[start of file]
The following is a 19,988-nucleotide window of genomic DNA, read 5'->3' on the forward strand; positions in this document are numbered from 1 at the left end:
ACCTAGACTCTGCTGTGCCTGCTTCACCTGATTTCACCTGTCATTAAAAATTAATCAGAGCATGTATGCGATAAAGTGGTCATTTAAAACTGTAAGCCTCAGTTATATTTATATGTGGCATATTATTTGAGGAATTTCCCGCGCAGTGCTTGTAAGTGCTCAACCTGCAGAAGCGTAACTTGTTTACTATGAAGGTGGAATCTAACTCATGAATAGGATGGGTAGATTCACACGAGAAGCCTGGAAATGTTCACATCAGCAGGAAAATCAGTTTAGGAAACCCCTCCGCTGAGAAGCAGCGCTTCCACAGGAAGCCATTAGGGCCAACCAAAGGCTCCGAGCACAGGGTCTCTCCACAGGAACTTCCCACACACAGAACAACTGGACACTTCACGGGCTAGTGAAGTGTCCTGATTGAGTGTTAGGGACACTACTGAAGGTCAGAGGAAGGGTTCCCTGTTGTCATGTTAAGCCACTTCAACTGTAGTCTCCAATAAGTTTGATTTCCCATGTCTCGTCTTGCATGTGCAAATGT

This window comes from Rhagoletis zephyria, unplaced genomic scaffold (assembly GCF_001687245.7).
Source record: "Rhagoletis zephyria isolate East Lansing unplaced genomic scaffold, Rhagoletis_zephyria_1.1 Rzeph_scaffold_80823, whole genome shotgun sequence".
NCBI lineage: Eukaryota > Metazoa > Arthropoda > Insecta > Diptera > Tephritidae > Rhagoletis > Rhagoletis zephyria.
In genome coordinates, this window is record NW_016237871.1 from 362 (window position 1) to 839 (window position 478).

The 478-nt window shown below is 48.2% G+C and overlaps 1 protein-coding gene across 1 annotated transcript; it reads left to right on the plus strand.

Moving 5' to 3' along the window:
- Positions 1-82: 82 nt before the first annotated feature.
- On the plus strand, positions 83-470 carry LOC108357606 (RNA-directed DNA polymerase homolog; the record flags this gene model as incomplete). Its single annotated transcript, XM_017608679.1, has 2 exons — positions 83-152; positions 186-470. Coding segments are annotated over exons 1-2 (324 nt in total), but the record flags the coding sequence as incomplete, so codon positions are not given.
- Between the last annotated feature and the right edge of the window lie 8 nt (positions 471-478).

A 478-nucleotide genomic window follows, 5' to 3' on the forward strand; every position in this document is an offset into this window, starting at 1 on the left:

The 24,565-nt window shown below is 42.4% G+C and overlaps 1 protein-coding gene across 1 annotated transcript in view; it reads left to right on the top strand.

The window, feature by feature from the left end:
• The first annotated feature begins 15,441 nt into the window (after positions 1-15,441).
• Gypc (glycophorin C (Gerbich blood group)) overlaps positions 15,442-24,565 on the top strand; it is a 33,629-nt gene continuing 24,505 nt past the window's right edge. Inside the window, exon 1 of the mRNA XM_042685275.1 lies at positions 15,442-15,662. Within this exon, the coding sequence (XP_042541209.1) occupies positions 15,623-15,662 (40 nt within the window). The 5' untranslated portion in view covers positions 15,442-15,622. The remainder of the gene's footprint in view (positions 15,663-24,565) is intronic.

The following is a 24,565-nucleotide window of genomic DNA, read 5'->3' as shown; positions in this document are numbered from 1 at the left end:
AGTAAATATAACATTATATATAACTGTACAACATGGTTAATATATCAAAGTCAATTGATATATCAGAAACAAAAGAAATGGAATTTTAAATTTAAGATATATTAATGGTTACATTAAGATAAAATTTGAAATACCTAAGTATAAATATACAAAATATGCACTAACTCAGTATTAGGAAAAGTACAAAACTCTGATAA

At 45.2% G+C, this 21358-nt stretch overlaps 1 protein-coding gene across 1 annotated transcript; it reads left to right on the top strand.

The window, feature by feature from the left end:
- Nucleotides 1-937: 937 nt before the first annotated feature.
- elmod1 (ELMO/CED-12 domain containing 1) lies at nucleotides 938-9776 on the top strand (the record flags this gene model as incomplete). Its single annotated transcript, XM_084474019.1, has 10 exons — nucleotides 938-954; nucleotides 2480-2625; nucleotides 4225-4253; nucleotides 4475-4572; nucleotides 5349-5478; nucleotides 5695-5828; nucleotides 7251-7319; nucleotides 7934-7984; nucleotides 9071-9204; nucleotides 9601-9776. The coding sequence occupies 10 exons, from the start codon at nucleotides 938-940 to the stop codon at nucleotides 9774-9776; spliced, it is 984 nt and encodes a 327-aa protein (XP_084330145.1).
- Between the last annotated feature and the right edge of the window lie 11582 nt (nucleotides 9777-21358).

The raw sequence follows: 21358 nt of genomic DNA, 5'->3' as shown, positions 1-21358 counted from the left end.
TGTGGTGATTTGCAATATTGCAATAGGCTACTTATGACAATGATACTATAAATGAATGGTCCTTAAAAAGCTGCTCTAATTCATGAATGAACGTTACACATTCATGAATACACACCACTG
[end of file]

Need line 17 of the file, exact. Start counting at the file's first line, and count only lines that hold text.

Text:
The following is a 24,565-nucleotide window of genomic DNA, read 5'->3' as shown; positions in this document are numbered from 1 at the left end: